We humans like things fast. And that’s understandable, most of the time. When you’re at work and you need a coffee, you don’t want to be waiting for a pot full of water to slowly reach the boil, so you grab the kettle. Makes sense. Then there’s instant banking. Sometimes you just need to get things done.
We all live busy lives and we all like to save time.
Meditation is supposed to be the one thing that is intentionally not instant.
Meditation is about slowing down. It’s about unwinding. It’s about actually taking the time to enjoy life. It’s not about one minute meditation sessions, like the ones Headspace is pushing on us.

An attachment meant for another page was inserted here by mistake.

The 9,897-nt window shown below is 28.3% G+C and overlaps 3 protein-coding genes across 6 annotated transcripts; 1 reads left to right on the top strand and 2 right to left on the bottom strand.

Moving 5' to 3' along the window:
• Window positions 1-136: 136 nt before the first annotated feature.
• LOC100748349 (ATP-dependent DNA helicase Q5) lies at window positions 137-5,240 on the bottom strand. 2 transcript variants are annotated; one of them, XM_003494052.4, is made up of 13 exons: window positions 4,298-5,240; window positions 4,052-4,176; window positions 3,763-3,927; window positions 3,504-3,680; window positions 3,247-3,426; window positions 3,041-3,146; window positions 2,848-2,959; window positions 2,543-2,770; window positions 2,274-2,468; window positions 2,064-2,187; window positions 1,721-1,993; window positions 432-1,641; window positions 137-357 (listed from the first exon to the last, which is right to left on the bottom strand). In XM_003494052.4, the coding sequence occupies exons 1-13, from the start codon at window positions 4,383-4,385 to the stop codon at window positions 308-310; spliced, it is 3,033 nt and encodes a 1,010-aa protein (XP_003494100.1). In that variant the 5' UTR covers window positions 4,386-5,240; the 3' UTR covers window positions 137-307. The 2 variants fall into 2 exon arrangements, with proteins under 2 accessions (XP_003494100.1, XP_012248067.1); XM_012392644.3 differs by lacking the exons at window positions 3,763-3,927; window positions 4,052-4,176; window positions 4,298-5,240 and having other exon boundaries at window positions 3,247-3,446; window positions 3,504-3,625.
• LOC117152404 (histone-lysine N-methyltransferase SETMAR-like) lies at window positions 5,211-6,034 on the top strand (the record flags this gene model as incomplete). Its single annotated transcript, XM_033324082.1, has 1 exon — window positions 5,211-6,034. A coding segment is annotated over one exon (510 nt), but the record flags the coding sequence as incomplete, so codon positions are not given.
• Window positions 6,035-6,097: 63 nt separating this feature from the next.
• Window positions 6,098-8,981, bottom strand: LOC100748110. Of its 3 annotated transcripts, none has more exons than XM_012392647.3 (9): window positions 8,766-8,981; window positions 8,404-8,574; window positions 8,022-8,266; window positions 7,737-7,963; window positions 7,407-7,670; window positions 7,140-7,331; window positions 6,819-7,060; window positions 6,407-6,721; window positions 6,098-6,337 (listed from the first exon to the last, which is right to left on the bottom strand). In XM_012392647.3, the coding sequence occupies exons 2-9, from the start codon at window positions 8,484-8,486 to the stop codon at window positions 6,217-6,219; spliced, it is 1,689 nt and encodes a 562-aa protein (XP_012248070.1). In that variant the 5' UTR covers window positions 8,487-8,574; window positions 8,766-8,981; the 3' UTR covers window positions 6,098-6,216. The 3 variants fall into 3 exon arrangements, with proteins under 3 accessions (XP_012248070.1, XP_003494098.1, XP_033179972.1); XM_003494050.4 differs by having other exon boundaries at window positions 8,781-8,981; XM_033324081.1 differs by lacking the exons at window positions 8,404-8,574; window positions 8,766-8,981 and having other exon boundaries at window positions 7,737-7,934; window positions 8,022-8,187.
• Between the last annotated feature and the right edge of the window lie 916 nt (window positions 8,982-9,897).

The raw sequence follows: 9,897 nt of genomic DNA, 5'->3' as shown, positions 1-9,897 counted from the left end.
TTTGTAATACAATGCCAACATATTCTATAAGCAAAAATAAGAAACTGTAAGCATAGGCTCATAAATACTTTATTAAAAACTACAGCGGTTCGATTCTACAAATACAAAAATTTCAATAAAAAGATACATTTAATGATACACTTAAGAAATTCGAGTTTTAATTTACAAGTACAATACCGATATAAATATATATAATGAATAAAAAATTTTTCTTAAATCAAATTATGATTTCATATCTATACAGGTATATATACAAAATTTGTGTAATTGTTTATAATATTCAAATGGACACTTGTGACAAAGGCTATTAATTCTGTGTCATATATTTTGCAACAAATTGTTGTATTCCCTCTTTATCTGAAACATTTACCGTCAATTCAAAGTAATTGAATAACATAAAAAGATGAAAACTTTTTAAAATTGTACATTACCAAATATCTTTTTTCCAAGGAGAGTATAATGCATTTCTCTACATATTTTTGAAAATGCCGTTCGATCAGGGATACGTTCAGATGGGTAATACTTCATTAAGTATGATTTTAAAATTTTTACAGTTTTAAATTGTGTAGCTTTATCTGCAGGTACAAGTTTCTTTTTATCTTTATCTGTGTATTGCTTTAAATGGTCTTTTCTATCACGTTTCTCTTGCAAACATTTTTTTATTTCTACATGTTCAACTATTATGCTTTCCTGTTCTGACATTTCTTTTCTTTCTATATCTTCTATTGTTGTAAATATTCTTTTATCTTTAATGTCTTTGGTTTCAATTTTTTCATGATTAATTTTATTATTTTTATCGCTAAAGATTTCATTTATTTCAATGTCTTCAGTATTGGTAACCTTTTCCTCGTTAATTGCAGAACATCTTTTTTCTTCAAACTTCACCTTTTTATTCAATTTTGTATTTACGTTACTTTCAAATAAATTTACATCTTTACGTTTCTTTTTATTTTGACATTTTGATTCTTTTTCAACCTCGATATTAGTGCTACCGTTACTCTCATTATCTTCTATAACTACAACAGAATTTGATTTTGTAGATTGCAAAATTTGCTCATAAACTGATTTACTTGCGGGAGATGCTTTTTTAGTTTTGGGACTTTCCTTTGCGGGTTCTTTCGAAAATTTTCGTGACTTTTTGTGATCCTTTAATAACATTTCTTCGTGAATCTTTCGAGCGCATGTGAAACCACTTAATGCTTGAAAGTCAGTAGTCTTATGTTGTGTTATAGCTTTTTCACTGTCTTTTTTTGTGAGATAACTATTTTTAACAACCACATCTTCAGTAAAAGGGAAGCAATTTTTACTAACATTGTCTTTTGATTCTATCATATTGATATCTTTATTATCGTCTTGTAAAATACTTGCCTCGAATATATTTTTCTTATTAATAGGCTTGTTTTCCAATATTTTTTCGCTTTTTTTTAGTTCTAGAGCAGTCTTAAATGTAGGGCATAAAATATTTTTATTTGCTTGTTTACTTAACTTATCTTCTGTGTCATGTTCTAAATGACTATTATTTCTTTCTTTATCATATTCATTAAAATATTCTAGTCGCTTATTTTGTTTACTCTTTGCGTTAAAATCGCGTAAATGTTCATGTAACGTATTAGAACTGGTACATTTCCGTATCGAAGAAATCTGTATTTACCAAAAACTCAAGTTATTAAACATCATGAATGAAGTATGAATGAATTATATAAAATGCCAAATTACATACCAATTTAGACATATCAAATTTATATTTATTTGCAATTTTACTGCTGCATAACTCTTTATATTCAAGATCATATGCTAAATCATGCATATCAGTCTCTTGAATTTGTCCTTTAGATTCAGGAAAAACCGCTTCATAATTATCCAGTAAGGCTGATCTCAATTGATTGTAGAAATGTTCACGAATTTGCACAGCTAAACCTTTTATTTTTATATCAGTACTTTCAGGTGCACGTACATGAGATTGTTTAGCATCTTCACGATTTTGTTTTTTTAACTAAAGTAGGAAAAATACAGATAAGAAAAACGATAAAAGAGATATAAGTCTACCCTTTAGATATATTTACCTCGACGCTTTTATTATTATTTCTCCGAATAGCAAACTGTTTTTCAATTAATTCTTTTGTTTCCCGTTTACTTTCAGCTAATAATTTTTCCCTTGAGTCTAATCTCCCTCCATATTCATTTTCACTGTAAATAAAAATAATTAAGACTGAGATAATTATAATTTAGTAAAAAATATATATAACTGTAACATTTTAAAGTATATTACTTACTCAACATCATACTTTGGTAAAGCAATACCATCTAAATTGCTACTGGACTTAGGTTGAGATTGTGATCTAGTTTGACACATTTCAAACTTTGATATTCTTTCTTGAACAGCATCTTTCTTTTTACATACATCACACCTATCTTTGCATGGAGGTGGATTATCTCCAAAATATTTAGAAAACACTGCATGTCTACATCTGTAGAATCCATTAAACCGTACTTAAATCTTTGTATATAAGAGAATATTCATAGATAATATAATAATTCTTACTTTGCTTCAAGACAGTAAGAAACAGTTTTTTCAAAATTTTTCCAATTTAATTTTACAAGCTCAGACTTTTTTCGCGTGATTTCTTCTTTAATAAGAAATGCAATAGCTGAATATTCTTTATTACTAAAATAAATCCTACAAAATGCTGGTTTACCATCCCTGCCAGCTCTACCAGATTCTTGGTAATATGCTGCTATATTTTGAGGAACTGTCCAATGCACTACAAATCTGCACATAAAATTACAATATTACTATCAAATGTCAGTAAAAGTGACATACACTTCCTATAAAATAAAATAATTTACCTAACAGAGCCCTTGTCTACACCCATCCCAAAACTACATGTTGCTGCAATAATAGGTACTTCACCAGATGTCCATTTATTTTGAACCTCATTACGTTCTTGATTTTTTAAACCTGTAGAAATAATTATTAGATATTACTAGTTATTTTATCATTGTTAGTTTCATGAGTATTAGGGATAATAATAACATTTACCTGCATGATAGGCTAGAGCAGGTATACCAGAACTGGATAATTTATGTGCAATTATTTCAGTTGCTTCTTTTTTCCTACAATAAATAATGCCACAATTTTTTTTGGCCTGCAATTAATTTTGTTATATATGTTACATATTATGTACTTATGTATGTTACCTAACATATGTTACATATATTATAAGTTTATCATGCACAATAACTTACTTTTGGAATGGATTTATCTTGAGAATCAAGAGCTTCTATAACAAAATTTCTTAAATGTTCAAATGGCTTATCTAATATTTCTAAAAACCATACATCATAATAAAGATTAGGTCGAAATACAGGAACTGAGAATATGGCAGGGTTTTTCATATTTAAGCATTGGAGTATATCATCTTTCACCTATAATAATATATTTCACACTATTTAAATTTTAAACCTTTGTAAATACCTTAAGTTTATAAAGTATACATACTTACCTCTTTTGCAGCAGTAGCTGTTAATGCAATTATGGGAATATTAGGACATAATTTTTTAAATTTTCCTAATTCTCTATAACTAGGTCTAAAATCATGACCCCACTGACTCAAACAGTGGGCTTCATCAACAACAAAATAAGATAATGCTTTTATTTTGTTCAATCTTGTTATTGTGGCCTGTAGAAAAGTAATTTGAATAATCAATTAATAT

Take a look at this guide to every major meditation technique in the world. They all take a minimum of 20 minutes. Why? Because it takes at least 20 minutes to create a Zen state of mind. It cannot be achieved in one single solitary minute.
Headspace, and other meditation apps that promise “instant meditation”, are sullying meditation. They’re turning a spiritual practice into something more like fast food. But you don’t get high quality nutrition from a fast food joint. And you don’t get Zen from “instant meditation”.
So why are app developer putting out these “instant meditations”. Simple: In an effort to get more people meditating.
You and I are special. We are not like other people. Most people are not able to sit for twenty minutes focusing on their breath. They lack the focus and the patients to do so. (Some will say they’re too busy. But scientific research has proven that the idea of being “too busy” is usually just a delusion).